Chronic Osteomyelitis - Bacterial Flora, Antibiotic Sensitivity and Treatment Challenges

Chronic Osteomyelitis - Bacterial Flora, Antibiotic Sensitivity and Treatment Challenges

The Open Orthopaedics Journal 30 Mar 2018 RESEARCH ARTICLE DOI: 10.2174/1874325001812010153



Chronic osteomyelitis is a catastrophic sequel of delayed diagnosis of acute osteomyelitis.


The objectives of the study were to determine bacterial flora and antibiotic sensitivity, and to evaluate the outcome of an aggressive surgical approach to chronic osteomyelitis.


This is a single surgeon, prospective cohort study on 30 consecutive patients with clinically and radiologically diagnosed chronic osteomyelitis presented to a hospital. We prospectively recorded demographic, clinical, radiological features, treatment protocol, microbiologic results of culture and sensitivity. The main treatment outcome measures were clinical signs of eradication of infection.


Microbiologic results showed that Gram-negative and mixed flora accounts for more than half of chronic osteomyelitis cases while Staphylococcus aureus was a dominating single pathogen (39%). We detected a high resistance rate to common antibiotics, e.g. 83% of S. aureus isolates were resistant to oxacillin (MRSA). The mean duration of bone infection was 4.2 years (3 months to 30 years) and the mean number of operations was 1.5 (1-5) . The mean follow-up was 15 months (12-18 months). Infection was eradicated in 95% (21 out of 22) treated by a single procedure and in all patients (n=8) by double procedure.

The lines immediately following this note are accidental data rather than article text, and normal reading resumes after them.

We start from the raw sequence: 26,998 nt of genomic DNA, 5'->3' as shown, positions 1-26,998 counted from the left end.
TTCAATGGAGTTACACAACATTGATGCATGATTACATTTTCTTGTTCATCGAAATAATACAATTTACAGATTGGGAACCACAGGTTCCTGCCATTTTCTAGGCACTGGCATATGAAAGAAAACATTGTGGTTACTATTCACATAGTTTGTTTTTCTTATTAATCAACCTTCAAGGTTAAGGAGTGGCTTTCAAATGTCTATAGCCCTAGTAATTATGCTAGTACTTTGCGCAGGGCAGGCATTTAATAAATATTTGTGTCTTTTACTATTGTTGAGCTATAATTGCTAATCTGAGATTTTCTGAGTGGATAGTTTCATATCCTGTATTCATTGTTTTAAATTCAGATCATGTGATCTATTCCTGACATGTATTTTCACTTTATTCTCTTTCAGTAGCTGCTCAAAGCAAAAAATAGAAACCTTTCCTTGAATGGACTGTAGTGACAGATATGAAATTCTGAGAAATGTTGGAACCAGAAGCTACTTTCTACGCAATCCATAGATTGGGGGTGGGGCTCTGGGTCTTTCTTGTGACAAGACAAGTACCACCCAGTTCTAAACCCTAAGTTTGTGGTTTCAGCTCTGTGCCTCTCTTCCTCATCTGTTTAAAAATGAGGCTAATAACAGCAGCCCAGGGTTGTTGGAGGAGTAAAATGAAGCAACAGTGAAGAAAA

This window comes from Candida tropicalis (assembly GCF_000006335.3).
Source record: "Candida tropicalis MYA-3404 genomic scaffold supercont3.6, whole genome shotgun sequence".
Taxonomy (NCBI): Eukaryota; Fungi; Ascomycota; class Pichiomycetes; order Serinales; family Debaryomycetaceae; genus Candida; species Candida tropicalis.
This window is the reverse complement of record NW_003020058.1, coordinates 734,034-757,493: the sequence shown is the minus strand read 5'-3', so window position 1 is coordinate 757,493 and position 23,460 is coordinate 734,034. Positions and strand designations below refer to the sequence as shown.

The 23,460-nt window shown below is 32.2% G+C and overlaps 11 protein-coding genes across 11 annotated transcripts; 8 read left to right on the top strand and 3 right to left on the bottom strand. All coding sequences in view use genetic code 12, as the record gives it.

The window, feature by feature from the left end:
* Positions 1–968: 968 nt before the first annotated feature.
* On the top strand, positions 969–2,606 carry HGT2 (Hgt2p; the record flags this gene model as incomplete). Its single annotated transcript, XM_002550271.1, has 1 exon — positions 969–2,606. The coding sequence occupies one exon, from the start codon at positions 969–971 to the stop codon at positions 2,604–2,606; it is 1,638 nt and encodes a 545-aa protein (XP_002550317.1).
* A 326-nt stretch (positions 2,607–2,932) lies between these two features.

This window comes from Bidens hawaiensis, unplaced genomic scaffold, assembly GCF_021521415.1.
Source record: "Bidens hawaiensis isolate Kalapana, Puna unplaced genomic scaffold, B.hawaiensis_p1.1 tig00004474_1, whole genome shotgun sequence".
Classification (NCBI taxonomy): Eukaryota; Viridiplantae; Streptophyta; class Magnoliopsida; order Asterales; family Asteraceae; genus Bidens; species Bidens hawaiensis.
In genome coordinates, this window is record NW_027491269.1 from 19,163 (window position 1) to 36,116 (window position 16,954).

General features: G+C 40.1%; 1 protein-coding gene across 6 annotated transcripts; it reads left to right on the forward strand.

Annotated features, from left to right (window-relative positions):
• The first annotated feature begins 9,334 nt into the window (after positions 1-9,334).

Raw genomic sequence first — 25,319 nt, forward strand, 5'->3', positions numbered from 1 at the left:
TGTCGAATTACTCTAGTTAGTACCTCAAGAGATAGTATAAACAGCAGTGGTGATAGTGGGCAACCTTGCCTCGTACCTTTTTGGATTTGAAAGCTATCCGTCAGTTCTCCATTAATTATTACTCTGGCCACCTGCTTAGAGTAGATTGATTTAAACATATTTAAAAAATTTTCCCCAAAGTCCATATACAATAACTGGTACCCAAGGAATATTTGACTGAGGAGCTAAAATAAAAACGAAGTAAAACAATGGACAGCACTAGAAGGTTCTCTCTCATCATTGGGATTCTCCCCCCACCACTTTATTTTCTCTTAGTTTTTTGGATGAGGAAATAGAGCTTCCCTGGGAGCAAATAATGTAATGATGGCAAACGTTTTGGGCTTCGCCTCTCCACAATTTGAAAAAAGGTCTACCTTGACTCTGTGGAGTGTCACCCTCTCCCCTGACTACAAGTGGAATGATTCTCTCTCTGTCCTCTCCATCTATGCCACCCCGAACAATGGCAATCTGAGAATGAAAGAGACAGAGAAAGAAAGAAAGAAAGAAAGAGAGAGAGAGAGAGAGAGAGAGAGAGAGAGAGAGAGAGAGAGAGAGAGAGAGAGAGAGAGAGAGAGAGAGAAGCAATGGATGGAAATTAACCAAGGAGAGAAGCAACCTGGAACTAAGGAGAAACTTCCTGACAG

Presented the high rate of MRSA strains is alarming and calls for updating of the antibiotic therapy guidelines in the country. Good results in treatment of chronic osteomyelitis can be achieved by a single-stage protocol including radical debridement combined with systemic and topical antibiotic.

Keywords: Antibiotic resistance, Debridement, Septic non-union, Topical antibiotics, Chronic osteomyelitis, One-stage treatment.